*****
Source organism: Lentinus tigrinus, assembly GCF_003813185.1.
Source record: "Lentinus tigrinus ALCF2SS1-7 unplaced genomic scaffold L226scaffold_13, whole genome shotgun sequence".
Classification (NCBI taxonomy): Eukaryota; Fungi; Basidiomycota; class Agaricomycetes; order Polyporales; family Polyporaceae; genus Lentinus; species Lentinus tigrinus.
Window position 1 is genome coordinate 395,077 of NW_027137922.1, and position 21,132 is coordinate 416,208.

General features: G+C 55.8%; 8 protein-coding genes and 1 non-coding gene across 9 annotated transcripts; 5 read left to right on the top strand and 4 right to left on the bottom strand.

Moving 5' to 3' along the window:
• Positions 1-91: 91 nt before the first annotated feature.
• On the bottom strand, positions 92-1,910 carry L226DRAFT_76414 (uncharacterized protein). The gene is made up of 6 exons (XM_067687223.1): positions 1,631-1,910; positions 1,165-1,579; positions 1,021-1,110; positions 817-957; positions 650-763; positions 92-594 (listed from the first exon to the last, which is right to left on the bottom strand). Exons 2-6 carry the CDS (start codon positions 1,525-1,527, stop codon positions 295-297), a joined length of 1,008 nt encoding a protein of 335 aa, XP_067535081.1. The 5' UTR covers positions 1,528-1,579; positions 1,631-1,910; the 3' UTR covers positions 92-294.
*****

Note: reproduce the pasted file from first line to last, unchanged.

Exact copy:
Source organism: Lentinus tigrinus, assembly GCF_003813185.1.
Source record: "Lentinus tigrinus ALCF2SS1-7 unplaced genomic scaffold L226scaffold_13, whole genome shotgun sequence".
Classification (NCBI taxonomy): Eukaryota; Fungi; Basidiomycota; class Agaricomycetes; order Polyporales; family Polyporaceae; genus Lentinus; species Lentinus tigrinus.
Window position 1 is genome coordinate 395,077 of NW_027137922.1, and position 21,132 is coordinate 416,208.

General features: G+C 55.8%; 8 protein-coding genes and 1 non-coding gene across 9 annotated transcripts; 5 read left to right on the top strand and 4 right to left on the bottom strand.

Moving 5' to 3' along the window:
• Positions 1-91: 91 nt before the first annotated feature.
• On the bottom strand, positions 92-1,910 carry L226DRAFT_76414 (uncharacterized protein). The gene is made up of 6 exons (XM_067687223.1): positions 1,631-1,910; positions 1,165-1,579; positions 1,021-1,110; positions 817-957; positions 650-763; positions 92-594 (listed from the first exon to the last, which is right to left on the bottom strand). Exons 2-6 carry the CDS (start codon positions 1,525-1,527, stop codon positions 295-297), a joined length of 1,008 nt encoding a protein of 335 aa, XP_067535081.1. The 5' UTR covers positions 1,528-1,579; positions 1,631-1,910; the 3' UTR covers positions 92-294.